Ladakh and the Sixth Schedule to the Constitution

  • A recent shutdown and protest demonstration in Ladakh urged that the newly constituted Union Territory (UT) be granted statehood and included in the Constitution’s Sixth Schedule.
  • This underlines a bigger issue of regional governance and autonomy.

The Centre’s offer to Ladakh representatives 

  • Includes Article 371-like protections. The MHA promised to extend Article 371-like protections to Ladakh, answering concerns voiced by the Leh Apex Body (ABL) and the Kargil Democratic Alliance (KDA).
  • Exclusion from the Sixth Schedule: While noting concerns, the administration chose not to include Ladakh in the Sixth Schedule, showing a different approach to regional issues.

Background about Ladakh’s Governance 

  • Following the repeal of Article 370, the region was recognised as a Union Territory. Following the abolition of Article 370, Ladakh was recognised as a separate Union Territory “without legislature,” similar to UTs such as New Delhi and Pondicherry.
  • Demand for Sixth Schedule Inclusion: Organisations such as ABL and KDA have lobbied for Ladakh’s inclusion in the Sixth Schedule, citing a desire for greater autonomy in governance. 

What is the sixth schedule?

  • Article 244 of Part X of the Constitution establishes a unique management structure for’scheduled regions’ and ‘tribal areas.’
  • The Fifth Schedule addresses scheduled territories and tribes in states other than Assam, Meghalaya, Tripura, and Mizoram (ATM2).
  • The Sixth Schedule concentrates on the tribal areas of these four northeastern states.

Salient Features of Sixth Schedule:

(1) Autonomous Districts

  • Tribal regions are designated as autonomous districts under the state’s administrative authority.
  • The governor has the authority to organise and re-organize these districts, including boundary adjustments and separation into autonomous areas.

(2) District and Regional Councils:

  • Each district council consists of 30 members, both nominated and elected.
  • Regional councils do exist inside autonomous regions.
  • These councils administer the territories under their control, passing laws on specific issues with the governor’s approval.
  • They can form village councils or courts for dispute resolution, with specific competence over appeals.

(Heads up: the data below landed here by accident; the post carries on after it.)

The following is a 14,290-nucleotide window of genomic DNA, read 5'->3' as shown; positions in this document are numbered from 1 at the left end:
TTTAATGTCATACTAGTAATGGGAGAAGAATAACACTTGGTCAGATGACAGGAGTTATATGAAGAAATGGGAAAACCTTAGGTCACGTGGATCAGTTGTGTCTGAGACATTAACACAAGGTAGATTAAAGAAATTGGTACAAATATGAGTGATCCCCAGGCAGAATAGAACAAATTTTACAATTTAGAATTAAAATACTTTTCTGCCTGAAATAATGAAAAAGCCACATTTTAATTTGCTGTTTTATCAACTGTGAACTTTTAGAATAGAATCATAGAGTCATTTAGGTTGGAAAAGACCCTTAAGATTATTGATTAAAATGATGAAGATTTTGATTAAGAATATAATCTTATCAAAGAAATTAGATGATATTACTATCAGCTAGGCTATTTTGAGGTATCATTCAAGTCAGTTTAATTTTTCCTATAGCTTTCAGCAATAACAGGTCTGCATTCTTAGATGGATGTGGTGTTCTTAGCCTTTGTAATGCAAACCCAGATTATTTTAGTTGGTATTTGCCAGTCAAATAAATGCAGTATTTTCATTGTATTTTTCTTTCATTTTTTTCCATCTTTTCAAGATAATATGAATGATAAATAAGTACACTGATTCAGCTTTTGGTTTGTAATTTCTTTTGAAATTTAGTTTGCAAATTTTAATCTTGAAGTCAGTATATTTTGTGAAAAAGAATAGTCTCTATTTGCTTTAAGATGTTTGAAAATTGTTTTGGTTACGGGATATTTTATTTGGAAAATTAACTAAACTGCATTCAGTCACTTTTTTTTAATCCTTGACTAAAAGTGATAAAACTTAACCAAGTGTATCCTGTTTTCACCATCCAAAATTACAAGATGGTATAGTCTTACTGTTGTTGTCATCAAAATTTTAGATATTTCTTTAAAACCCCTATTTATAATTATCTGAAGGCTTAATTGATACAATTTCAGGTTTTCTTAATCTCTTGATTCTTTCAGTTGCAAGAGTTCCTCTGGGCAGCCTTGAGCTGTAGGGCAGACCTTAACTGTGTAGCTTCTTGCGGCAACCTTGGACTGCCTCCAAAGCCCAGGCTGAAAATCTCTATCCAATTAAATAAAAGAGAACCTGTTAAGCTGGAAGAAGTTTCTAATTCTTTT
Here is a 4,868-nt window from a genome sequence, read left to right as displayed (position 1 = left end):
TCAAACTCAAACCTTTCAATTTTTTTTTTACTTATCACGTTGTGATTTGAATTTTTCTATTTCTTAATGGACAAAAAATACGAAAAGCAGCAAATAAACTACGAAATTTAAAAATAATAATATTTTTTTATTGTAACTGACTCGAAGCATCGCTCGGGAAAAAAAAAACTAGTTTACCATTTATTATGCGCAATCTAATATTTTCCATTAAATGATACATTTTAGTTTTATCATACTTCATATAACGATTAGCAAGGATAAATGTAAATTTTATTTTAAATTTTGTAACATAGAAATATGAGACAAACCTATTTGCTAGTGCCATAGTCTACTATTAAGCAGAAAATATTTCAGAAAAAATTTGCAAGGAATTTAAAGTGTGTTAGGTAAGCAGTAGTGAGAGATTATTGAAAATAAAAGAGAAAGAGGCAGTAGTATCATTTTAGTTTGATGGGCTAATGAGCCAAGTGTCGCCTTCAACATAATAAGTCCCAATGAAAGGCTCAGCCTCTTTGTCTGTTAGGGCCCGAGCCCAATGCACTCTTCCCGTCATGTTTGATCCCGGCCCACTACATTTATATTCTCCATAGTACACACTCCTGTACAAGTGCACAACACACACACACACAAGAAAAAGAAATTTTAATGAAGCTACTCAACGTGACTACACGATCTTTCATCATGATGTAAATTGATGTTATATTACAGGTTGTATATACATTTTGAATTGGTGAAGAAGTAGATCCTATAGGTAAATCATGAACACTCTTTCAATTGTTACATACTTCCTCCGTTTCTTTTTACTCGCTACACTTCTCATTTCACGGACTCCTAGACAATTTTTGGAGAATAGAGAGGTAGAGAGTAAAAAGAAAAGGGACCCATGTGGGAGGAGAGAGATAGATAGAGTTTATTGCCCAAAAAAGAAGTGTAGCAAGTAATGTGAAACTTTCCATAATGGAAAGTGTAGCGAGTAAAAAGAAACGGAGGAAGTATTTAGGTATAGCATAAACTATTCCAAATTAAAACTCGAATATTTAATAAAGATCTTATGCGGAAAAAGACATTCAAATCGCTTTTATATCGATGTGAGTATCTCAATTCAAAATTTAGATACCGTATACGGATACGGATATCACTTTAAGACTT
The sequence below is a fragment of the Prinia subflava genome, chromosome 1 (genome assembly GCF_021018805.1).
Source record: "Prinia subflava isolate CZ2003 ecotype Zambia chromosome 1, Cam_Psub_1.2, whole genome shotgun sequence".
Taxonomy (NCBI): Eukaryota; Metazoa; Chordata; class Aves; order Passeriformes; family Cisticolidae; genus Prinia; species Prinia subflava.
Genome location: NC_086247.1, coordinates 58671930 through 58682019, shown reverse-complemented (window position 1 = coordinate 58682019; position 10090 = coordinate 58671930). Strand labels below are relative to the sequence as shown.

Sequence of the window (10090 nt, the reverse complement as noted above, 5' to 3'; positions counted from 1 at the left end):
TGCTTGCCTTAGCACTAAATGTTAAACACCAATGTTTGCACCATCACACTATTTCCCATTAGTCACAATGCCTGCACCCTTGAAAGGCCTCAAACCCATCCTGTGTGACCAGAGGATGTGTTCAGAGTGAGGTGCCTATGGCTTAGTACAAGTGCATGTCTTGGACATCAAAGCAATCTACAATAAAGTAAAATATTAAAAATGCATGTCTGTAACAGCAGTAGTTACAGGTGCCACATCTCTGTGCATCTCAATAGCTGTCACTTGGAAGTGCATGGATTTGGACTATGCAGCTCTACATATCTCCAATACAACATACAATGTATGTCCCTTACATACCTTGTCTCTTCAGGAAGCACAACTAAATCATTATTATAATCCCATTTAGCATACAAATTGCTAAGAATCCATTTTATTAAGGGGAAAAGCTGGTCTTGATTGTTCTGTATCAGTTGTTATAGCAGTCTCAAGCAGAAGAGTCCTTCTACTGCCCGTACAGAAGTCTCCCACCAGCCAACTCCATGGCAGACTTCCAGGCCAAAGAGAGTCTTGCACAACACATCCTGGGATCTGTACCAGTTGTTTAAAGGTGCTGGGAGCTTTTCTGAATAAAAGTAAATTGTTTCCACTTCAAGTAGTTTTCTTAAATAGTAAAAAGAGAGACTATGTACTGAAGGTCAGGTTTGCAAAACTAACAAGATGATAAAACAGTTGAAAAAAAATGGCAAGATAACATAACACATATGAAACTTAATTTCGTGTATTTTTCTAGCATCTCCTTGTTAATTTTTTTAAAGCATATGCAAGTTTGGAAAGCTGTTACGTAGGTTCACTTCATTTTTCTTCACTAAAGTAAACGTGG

• District councils oversee a variety of infrastructure and services in local communities, including education and healthcare.
  • They also have the authority to levy taxes and control specific activity. 

(3) Laws Exemptions and Modifications:

  • Acts of Parliament or state legislatures may not apply immediately or only with changes.
  • Depending on the region, the president or governor has the authority to direct this situation. 

(4) Governor’s Authority:

  • The governor may appoint a commission to investigate and report on issues affecting autonomous districts or regions.
  • He or she has the authority to dissolve a district or regional council based on commission recommendations. 

Tribal areas under the Sixth Schedule

  • Include Assam’s North Cachar Hills District, Karbi Anglong District, and Bodoland Territorial Areas District.
  • Meghalaya’s districts include Khasi Hills, Jaintia Hills, and Garo Hills.
  • Tripura: Tribal Areas District.
  • Mizoram’s districts include Chakma, Mara, and Lai. 

Reasons for Demands in Ladakh: Cultural autonomy

  • Tribes of Assam, Meghalaya, Tripura, and Mizoram have diverse cultures, rituals, and civilizations. Unlike tribes in other regions of India, they have not assimilated well into the majority population.
  • Meeting tribal aspirations: The Parliamentary Standing Committee suggested that Ladakh be included in the Sixth Schedule because tribal communities make up 79.61% of the total population.
  • Autonomy and self-governance: Extending the Sixth Schedule to Ladakh could provide local tribal tribes more autonomy and control.
  • Cultural preservation: It could also help to safeguard local populations’ distinct cultural identities as well as their traditional rituals and customs. 

Challenges presented by this requirement

  • Fragmentation: Some claim that extending the Sixth Schedule to Ladakh would further split the territory and create additional administrative issues.
  • Loss of political capital: There are also concerns about how the demand would affect the region’s political and administrative structures.


  • While MHA’s decision falls short of Sixth Schedule inclusion, it shows a commitment to balance local authority with national governance interests.
  • If enacted, it would be the first time that unique measures for a Union Territory have been introduced, perhaps setting a precedent for future governing arrangements in such regions. 

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